Weather is always a prime interest when on passage. We are pulling spots for every two degrees of longitude on our track for detailed local forecast information (wind speed/dir, wave height/dir/period, & pressure every 3 hours). We grab a three day GRIB of the general area to see macro weather trends. We also pull the wether report for the area from Honolulu to get the weatherman's take on the computer models. Add to this Buoy Weather data from Frank on Independent Freedom (also sailing to Palmerston) and the Anzac net check ins and you have a pretty good picture of what is going on.
We are particularly sensitive to wind direction and strength with our traveler car immobilized. If the wind stays south of east (as predicted until 8AM tomorrow) we can sail to Palmerston. The wind is predicted to move into the north quadrant shortly after 8AM. If we are caught out in this it will complicate our sail plan. We also don't want any gales with duct tape holding out traveler bearings in.
Once in Palmerston the weather complications continue. The wind is going north and then NW because a low is passing to the south. If it is light and the seas are moderate the Palmerston mooring field may be ok. If wind or seas are strong we'll have to leave Palmerston that evening, or early morning, at the latest. We're hoping to get to spend at least a couple days in Palmerston.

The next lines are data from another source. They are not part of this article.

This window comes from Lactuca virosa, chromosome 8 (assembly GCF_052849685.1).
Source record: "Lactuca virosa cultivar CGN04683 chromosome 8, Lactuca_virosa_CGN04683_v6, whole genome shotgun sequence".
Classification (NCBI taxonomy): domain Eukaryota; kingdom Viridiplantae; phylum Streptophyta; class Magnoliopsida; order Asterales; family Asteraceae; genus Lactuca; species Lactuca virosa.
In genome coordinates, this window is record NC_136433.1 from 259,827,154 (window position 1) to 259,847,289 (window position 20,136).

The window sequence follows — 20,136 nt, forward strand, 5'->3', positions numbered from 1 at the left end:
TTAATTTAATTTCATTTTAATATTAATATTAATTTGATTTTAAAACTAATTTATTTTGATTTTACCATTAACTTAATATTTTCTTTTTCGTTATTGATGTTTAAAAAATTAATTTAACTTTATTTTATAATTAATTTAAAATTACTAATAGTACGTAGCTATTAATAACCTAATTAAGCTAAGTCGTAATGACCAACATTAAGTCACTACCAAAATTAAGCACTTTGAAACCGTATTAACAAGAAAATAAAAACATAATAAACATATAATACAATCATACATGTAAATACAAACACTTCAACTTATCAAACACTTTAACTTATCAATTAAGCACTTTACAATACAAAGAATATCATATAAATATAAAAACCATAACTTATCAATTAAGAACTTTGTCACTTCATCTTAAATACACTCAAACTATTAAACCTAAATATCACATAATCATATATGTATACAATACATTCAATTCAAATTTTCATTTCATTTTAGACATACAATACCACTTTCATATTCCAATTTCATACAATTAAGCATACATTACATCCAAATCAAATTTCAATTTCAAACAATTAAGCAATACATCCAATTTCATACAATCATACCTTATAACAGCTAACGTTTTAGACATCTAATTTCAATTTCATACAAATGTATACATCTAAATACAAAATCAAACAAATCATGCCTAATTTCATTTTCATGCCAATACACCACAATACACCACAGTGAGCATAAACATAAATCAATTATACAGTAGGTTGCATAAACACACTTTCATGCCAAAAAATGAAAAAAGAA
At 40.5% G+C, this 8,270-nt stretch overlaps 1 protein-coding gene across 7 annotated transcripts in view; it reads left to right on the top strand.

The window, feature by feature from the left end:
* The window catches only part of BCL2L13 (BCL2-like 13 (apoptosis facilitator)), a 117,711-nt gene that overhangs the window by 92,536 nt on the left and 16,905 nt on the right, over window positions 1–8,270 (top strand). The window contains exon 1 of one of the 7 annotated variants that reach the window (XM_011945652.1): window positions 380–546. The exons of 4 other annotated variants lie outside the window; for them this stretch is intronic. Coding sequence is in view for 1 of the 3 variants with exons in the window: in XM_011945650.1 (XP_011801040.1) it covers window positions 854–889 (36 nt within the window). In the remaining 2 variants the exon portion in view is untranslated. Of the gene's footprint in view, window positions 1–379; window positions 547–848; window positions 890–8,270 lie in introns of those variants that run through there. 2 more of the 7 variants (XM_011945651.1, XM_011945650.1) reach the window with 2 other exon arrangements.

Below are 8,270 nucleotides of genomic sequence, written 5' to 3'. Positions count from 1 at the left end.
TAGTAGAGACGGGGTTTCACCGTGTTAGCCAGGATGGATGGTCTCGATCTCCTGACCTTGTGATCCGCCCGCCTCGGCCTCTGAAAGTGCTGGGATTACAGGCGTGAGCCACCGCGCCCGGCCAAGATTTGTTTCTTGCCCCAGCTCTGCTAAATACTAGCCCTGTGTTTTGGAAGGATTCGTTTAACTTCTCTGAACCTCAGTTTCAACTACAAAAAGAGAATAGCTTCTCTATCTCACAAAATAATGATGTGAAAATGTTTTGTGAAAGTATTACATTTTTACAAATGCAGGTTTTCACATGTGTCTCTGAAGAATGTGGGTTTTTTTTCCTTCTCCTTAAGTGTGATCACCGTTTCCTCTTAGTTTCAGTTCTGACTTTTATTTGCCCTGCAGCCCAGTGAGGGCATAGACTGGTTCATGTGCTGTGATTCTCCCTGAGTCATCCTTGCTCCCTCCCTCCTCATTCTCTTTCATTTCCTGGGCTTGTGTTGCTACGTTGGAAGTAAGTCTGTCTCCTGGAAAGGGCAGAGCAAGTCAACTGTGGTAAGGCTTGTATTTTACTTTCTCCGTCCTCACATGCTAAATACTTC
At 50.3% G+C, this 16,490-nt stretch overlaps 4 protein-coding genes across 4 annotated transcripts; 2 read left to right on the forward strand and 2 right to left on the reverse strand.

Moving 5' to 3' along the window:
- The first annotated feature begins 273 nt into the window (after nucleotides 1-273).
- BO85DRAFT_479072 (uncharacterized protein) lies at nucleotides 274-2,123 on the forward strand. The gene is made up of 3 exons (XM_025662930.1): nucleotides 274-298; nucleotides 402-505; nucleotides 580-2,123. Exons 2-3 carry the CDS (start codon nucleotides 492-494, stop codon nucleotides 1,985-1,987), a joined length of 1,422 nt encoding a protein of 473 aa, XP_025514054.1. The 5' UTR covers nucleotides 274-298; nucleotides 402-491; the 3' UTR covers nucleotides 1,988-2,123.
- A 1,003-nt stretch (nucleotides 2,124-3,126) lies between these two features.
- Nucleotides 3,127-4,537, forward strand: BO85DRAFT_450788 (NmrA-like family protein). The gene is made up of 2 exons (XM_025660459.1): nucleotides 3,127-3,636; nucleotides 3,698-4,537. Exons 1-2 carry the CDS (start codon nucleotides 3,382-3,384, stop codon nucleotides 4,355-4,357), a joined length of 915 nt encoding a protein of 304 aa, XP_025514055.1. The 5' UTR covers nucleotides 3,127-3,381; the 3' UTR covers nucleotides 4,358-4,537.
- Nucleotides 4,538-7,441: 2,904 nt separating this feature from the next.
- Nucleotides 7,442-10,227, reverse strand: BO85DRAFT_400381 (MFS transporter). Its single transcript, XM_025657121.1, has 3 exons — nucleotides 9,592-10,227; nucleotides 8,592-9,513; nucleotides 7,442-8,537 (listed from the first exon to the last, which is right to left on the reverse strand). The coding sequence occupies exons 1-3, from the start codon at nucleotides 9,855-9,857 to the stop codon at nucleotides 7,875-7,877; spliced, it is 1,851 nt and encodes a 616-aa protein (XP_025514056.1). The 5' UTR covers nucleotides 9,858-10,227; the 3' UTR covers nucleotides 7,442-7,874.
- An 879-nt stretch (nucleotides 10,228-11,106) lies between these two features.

It is looking like a New Zealand rigger can get out traveler parts to Niue in a week. Niue is a two night hop from Palmerston and with luck we'll be able to sail it.
We'll be eating well tonight regardless as we just pulled in a perfect little tuna.
96 nm to Palmerston
09/25/2008, South Pacific
All things considered we are having a fairly nice, albeit slow, passage. We set out from Maupiti for the 625 nm trip looking forward to smooth sailing and 200 mile days. We plan for 160 nm days but hope for 200. We've been barely making the minimum with the help of the diesel. We sailed our first day and then had the traveler melt down. We motored the first night and then motor sailed the second day until the traveler gave out again, then went into trawler mode. Last night we crossed the fading SPCZ sheer line. It rained almost all night and we had no sky from about two hours before sunset until dawn. This morning early we had a little 20 some knot squall and the seas got really sharp, building into the 3 meter zone, but it passed in an couple of hours.